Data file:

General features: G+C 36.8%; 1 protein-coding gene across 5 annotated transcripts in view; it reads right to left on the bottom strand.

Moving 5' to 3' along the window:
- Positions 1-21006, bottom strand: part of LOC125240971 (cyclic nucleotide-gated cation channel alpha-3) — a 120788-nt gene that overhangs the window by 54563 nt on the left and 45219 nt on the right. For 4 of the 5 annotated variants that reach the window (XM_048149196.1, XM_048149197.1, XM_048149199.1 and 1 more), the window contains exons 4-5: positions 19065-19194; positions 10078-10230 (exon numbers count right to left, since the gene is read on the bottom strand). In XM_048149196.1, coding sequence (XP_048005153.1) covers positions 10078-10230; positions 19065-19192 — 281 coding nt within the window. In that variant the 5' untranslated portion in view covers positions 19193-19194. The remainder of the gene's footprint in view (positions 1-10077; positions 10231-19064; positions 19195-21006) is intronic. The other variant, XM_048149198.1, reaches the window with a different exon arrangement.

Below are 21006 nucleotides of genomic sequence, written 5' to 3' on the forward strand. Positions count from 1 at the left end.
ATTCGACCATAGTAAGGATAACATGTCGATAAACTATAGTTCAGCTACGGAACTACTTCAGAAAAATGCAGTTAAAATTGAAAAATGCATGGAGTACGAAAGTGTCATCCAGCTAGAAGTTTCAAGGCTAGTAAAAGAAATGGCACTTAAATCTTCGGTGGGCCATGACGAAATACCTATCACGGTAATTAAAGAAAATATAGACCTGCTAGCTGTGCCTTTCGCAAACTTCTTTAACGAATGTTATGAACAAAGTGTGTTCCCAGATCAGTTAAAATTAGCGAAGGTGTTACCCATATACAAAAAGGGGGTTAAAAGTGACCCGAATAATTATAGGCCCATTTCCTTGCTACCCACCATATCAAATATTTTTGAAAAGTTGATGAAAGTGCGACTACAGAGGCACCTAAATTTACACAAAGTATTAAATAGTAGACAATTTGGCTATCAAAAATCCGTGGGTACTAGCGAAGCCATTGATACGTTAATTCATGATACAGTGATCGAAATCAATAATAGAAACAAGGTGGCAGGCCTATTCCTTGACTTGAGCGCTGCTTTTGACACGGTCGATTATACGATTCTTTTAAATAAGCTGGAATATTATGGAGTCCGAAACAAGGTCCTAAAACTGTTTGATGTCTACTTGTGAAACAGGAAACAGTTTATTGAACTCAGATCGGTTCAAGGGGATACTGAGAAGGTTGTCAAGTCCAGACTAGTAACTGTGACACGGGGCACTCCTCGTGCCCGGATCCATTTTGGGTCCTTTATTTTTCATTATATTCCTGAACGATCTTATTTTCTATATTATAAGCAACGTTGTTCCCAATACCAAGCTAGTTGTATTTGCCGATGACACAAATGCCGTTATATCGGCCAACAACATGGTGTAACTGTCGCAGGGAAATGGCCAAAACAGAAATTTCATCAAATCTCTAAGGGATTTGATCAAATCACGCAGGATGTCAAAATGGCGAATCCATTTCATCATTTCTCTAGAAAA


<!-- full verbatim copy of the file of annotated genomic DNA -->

General features: G+C 36.8%; 1 protein-coding gene across 5 annotated transcripts in view; it reads right to left on the bottom strand.

Moving 5' to 3' along the window:
- Positions 1-21006, bottom strand: part of LOC125240971 (cyclic nucleotide-gated cation channel alpha-3) — a 120788-nt gene that overhangs the window by 54563 nt on the left and 45219 nt on the right. For 4 of the 5 annotated variants that reach the window (XM_048149196.1, XM_048149197.1, XM_048149199.1 and 1 more), the window contains exons 4-5: positions 19065-19194; positions 10078-10230 (exon numbers count right to left, since the gene is read on the bottom strand). In XM_048149196.1, coding sequence (XP_048005153.1) covers positions 10078-10230; positions 19065-19192 — 281 coding nt within the window. In that variant the 5' untranslated portion in view covers positions 19193-19194. The remainder of the gene's footprint in view (positions 1-10077; positions 10231-19064; positions 19195-21006) is intronic. The other variant, XM_048149198.1, reaches the window with a different exon arrangement.

Below are 21006 nucleotides of genomic sequence, written 5' to 3' on the forward strand. Positions count from 1 at the left end.
ATTCGACCATAGTAAGGATAACATGTCGATAAACTATAGTTCAGCTACGGAACTACTTCAGAAAAATGCAGTTAAAATTGAAAAATGCATGGAGTACGAAAGTGTCATCCAGCTAGAAGTTTCAAGGCTAGTAAAAGAAATGGCACTTAAATCTTCGGTGGGCCATGACGAAATACCTATCACGGTAATTAAAGAAAATATAGACCTGCTAGCTGTGCCTTTCGCAAACTTCTTTAACGAATGTTATGAACAAAGTGTGTTCCCAGATCAGTTAAAATTAGCGAAGGTGTTACCCATATACAAAAAGGGGGTTAAAAGTGACCCGAATAATTATAGGCCCATTTCCTTGCTACCCACCATATCAAATATTTTTGAAAAGTTGATGAAAGTGCGACTACAGAGGCACCTAAATTTACACAAAGTATTAAATAGTAGACAATTTGGCTATCAAAAATCCGTGGGTACTAGCGAAGCCATTGATACGTTAATTCATGATACAGTGATCGAAATCAATAATAGAAACAAGGTGGCAGGCCTATTCCTTGACTTGAGCGCTGCTTTTGACACGGTCGATTATACGATTCTTTTAAATAAGCTGGAATATTATGGAGTCCGAAACAAGGTCCTAAAACTGTTTGATGTCTACTTGTGAAACAGGAAACAGTTTATTGAACTCAGATCGGTTCAAGGGGATACTGAGAAGGTTGTCAAGTCCAGACTAGTAACTGTGACACGGGGCACTCCTCGTGCCCGGATCCATTTTGGGTCCTTTATTTTTCATTATATTCCTGAACGATCTTATTTTCTATATTATAAGCAACGTTGTTCCCAATACCAAGCTAGTTGTATTTGCCGATGACACAAATGCCGTTATATCGGCCAACAACATGGTGTAACTGTCGCAGGGAAATGGCCAAAACAGAAATTTCATCAAATCTCTAAGGGATTTGATCAAATCACGCAGGATGTCAAAATGGCGAATCCATTTCATCATTTCTCTAGAAAA